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In what’s becoming a trend, the Trump administration is walking back another one of its controversial actions following extensive outrage from the public. This time, the USDA has begun reposting deleted documents to its publicly available database of inspection reports on facilities that use animals. But animal rights activists fear the trickle of restored data is intended to make people forget about the issue.

Two weeks ago, the United States Department of Agriculture wiped all reports and records of enforcement actions against violators of the Animal Welfare Act and the Horse Protection Act from its website. In a statement, the agency wrote that its reasoning was to protect the privacy of the people who have been found to abuse animals or violate federal codes. These records are used by activist groups and researchers to track private and government funded research labs, circuses and zoos. The database is also used by the public to keep informed about the practices of breeders and pet stores.

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The latest statement from the USDA reads in part:

Today, APHIS is posting the first batch of annual reports of research institutions and inspection reports for certain Federal research facilities that the Agency regulates under the Animal Welfare Act. The reports posted are part of a comprehensive review of the documents the Agency removed from its website in early February and are in the same redacted form as before.

To conduct the review, the entire agency search tool database was taken off line. As announced on Feb. 7, 2017, the agency will continue to review records and determine which information is appropriate for reposting.

The wording of the statement makes it seem as if the plan all along has been to review the documents and repost them. But the February 7th date is referring to a revision of the initial statement that was released on February 4th. The original statement made it appear that from now on, this information would only be available through lengthy Freedom of Information Act requests.

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Some documents have begun to reappear on the site, but there are still thousands to go. In an email to Gizmodo, Wayne Pacelle, president and CEO of The Humane Society of the United States, writes:

“This is an important turnaround and a good start, but the USDA has a lot more to do here. Lawmakers, the press, animal advocates, and even the regulated community want transparency and accessible records.”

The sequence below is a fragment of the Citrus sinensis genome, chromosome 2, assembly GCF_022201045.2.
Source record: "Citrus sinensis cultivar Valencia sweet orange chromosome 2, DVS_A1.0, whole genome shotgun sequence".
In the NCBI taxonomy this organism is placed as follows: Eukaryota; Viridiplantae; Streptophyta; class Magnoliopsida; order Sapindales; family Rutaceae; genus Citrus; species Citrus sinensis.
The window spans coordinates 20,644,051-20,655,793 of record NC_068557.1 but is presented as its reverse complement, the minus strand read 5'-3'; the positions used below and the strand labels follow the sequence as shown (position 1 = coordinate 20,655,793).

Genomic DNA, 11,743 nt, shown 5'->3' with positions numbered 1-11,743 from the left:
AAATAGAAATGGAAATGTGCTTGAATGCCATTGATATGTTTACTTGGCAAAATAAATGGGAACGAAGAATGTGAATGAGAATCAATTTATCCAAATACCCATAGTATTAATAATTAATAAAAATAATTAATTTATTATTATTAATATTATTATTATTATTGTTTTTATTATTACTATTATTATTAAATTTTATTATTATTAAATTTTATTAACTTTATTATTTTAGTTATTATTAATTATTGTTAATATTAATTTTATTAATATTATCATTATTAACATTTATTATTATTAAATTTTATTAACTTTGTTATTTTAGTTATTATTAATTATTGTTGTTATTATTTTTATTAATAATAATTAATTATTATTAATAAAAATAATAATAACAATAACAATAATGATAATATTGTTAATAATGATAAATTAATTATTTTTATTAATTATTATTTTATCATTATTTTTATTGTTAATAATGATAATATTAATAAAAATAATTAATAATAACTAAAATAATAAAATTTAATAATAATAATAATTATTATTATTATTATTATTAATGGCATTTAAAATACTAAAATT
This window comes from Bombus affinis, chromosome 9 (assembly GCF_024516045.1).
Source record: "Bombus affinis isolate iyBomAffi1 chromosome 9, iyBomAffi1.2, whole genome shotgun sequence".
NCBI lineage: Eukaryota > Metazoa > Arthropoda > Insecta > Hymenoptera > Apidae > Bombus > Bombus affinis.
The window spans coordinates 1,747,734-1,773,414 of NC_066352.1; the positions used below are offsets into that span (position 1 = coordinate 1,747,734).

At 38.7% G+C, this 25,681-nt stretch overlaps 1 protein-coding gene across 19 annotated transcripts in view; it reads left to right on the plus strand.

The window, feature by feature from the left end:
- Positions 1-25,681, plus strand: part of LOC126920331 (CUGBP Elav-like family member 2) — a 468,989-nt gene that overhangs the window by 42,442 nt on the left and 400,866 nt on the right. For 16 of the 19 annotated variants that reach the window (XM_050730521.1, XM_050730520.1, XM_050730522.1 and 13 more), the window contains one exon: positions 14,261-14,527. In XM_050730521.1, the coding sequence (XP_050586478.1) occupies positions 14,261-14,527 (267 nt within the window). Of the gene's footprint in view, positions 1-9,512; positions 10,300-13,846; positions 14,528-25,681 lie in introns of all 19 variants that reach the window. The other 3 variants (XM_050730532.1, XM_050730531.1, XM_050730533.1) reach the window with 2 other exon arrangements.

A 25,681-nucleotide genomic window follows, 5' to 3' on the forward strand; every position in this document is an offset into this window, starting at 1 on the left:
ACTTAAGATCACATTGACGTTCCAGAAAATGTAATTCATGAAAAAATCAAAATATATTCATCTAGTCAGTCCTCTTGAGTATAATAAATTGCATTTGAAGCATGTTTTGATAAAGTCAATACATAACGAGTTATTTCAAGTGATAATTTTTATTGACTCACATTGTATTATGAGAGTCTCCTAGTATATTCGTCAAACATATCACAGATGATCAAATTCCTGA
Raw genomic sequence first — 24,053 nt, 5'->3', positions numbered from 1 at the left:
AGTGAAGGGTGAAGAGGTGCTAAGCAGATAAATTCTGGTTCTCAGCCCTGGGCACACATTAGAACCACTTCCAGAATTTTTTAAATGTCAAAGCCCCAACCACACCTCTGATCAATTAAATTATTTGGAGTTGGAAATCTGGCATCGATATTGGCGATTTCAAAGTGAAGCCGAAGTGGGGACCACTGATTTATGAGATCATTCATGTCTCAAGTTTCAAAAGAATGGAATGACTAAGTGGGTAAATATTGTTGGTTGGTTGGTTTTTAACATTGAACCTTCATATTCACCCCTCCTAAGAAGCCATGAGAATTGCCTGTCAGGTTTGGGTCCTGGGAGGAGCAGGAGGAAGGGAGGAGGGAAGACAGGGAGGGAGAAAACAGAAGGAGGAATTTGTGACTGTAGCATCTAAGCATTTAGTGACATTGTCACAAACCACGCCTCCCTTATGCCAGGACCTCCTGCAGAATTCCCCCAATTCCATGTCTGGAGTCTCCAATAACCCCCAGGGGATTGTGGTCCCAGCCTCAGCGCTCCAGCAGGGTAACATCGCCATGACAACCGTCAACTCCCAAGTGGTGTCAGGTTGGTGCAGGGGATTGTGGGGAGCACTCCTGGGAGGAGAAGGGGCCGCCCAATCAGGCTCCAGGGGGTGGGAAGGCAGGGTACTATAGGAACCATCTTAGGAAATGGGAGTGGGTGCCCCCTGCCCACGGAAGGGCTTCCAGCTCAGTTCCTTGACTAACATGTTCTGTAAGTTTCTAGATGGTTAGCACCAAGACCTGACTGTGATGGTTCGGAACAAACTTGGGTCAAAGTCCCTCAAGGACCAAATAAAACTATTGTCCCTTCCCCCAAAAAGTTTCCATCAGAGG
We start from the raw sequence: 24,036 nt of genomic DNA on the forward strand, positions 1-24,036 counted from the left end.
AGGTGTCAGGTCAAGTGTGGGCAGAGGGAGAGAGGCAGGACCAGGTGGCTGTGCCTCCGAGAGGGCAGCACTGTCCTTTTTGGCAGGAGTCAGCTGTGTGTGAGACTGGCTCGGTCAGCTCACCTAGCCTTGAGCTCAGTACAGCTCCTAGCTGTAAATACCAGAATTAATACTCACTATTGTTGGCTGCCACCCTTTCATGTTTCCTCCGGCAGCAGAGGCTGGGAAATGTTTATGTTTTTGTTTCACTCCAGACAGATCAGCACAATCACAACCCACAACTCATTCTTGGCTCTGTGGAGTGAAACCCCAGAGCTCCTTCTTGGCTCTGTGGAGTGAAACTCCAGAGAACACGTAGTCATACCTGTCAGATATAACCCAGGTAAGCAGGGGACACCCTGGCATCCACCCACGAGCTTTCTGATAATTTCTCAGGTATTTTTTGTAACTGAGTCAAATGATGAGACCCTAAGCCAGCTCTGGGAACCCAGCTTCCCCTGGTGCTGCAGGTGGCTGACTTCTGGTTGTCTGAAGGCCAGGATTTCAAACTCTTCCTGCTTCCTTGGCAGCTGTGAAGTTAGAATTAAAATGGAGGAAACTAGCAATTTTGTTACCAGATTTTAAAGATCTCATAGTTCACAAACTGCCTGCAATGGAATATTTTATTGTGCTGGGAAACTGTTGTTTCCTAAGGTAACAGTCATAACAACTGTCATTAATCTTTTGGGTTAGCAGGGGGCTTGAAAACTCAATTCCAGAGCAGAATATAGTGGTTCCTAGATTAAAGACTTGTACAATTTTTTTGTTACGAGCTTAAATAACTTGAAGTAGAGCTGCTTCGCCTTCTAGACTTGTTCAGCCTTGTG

The Humane Society also notes that years of materials are still missing that are “required to be posted as part of the agency’s 2009 settlement with The Humane Society of the United States.” Seven states also have laws that require pet stores to review the USDA database in order to evaluate puppy breeders. The tangle of conflicting laws and judgments seems to have put the agency in a bind.

According to Science Magazine:

The move comes after a public outcry that included, in the last few days: a lawsuit by animal welfare groups; a letter of protest sent to the agency from 18 Senate Democrats; and this letter to President Donald Trump, sent by a bipartisan group of 101 members of the U.S. House of Representatives, demanding that the information be immediately reposted on the public website. The organizations that opposed the document blackout included groups that support medical research with animals, pet store chains, zoos and aquariums, and animal welfare groups. All argued that the lack of transparency would damage public trust and enforcement of animal welfare laws.

Tanya Espinosa, a spokesperson for USDA, told Science that it “will continue posting documents over the next few weeks.” Republican congressman Vern Buchanan says that the USDA’s restoration of data is still “insufficient.” “This website protects animals and the database should be fully restored,” he said in a statement.

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A blog called The Memory Hole 2 has begun the process of recovering and republishing all of the documents on its own but that doesn’t mean that the people who need the information will know to look there to find it. Russ Kick, who runs the blog, tells Motherboard, “Whenever there are documents that were online, but got pulled offline, they’re automatically important.” He adds, “Nobody’s going to go through the trouble to delete something that doesn’t matter.”

Meanwhile, PETA plans to move forward with its lawsuit in coordination with other animal rights groups. A spokesperson writes, “Under duress, the USDA is now attempting to get away with reposting only a tiny fraction of the animal welfare records it suddenly and indefensibly deleted.” The only acceptable action to end the lawsuit, the group says, is fully restoring all of the information to the USDA website.

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[USDA, Science Magazine]